The objective of this study is to clarify the fracture mechanism of unidirectional CFRP (Carbon Fiber Reinforced Plastics) under static tensile loading. The advantages of CFRP are higher specific stiffness and strength than the metal material. The use of CFRP is increasing in not only the aerospace and rapid transit railway industries but also the sports, leisure and automotive industries. The tensile fracture mechanism of unidirectional CFRP has not been experimentally made clear because the fracture speed of unidirectional CFRP is quite high.
We selected the intermediate modulus and high strength unidirectional CFRP laminate which is a typical material used in the aerospace field. The fracture process under static tensile loading was captured by a conventional high-speed camera and a new type High-Speed Video Camera HPV-1. It was found that the duration of fracture is 200 microseconds or less, then images taken by a conventional camera doesn't have enough temporal-resolution. On the other hand, results obtained by HPV-1 have higher quality where the fracture process can be clearly observed.
A thin metal electrode tip instantly changes its shape into a sphere or a needlelike shape in a single electrical discharge of
high current. These changes occur within several hundred microseconds. To observe these high-speed phenomena in a
single discharge, an imaging system using a high-speed video camera and a high repetition rate pulse laser was
constructed. A nanosecond laser, the wavelength of which was 532 nm, was used as the illuminating source of a newly
developed high-speed video camera, HPV-1. The time resolution of our system was determined by the laser pulse width
and was about 80 nanoseconds. The system can take one hundred pictures at 16- or 64-microsecond intervals in a single
discharge event. A band-pass filter at 532 nm was placed in front of the camera to block the emission of the discharge
arc at other wavelengths. Therefore, clear images of the electrode were recorded even during the discharge. If the laser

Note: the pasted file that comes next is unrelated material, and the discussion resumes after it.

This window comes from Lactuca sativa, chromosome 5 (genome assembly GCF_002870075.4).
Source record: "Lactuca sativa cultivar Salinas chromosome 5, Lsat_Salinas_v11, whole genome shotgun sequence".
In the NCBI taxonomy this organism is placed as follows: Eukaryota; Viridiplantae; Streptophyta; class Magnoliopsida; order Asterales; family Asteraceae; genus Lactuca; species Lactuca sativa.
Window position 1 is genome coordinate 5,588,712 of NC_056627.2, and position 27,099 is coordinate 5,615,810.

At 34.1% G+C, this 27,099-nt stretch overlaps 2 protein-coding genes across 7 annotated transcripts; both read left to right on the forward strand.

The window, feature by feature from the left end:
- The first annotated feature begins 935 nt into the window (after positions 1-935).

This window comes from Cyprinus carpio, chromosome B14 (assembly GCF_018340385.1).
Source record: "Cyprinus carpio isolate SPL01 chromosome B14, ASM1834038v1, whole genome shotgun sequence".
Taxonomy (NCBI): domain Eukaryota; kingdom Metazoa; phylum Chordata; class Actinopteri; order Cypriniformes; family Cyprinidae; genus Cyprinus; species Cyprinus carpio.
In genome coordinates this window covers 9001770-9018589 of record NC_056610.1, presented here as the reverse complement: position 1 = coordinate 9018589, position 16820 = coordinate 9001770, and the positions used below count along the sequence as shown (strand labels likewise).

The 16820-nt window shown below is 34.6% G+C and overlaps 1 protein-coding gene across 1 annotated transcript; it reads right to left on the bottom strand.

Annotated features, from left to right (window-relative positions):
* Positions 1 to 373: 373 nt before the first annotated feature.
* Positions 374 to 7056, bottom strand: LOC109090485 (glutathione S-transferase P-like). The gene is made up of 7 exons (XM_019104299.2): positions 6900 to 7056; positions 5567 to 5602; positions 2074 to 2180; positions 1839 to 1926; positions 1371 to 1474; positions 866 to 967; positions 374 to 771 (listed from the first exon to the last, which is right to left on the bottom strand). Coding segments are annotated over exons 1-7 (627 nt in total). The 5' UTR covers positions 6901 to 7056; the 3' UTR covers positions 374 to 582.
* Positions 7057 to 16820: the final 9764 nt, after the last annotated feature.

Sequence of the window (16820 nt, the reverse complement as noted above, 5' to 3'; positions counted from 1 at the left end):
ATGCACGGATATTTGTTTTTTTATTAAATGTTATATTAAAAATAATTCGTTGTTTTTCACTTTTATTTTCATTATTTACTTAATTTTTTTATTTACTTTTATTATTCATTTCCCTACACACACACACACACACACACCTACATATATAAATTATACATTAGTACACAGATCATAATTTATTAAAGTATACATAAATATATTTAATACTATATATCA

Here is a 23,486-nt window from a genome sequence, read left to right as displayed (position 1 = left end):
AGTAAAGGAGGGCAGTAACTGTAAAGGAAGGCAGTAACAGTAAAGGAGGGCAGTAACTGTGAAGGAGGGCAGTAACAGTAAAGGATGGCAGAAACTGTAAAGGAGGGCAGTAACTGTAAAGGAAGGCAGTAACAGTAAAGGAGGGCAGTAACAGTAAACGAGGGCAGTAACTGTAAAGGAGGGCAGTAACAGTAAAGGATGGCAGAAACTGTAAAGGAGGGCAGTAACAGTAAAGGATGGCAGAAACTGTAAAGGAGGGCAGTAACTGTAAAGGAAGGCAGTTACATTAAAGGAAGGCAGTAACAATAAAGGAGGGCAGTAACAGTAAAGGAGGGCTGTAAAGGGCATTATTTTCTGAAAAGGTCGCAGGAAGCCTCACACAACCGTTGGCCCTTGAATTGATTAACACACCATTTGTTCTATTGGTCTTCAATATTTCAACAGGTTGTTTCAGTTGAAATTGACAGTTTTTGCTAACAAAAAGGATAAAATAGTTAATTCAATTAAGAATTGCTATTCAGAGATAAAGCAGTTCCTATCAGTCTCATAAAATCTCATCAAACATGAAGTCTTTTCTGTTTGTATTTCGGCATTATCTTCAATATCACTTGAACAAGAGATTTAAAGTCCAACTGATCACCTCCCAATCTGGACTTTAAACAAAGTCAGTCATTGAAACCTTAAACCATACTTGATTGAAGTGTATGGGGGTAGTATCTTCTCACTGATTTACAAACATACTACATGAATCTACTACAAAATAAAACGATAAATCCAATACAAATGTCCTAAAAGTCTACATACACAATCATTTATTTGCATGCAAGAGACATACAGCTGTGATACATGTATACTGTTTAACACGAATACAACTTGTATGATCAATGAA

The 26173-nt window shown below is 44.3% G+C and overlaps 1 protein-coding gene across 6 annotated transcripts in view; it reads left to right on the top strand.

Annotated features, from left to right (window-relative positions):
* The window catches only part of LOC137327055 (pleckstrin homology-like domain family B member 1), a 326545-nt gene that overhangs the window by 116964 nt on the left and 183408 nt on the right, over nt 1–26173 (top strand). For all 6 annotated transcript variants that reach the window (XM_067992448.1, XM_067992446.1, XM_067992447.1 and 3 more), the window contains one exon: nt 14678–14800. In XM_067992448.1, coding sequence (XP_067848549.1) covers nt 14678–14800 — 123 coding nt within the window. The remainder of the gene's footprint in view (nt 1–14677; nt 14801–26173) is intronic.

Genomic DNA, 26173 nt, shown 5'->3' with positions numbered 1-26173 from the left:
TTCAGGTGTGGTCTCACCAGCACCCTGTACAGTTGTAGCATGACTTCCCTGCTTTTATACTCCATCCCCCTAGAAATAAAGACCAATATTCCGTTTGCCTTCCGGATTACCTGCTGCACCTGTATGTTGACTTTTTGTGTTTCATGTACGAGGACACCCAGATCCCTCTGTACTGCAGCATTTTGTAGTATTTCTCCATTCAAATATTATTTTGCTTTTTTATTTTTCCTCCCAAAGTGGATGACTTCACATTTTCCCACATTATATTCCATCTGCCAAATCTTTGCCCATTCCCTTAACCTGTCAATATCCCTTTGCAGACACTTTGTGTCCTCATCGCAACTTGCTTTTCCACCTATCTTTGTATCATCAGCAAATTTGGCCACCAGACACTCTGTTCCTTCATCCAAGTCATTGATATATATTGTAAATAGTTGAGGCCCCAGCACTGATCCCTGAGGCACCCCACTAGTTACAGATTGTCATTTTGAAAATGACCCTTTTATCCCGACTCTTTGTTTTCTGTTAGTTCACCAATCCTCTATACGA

was not used, only images of plasma during discharge and thermal radiation from the electrode after discharge were
observed. These results demonstrate that the combination of a high repetition rate and a short pulse laser with a high
speed video camera provides a unique and powerful method for high speed imaging.
Visualization of explosion phenomena is very important and essential to evaluate the performance of explosive
effects. The phenomena, however, generate blast waves and fragments from cases. We must protect our visualizing
equipment from any form of impact. In the tests described here, the front lens was separated from the camera head by
means of a fiber-optic cable in order to be able to use the camera, a Shimadzu Hypervision HPV-1, for tests in severe
blast environment, including the filming of explosions. It was possible to obtain clear images of the explosion that
were not inferior to the images taken by the camera with the lens directly coupled to the camera head. It could be
confirmed that this system is very useful for the visualization of dangerous events, e.g., at an explosion site, and for
visualizations at angles that would be unachievable under normal circumstances.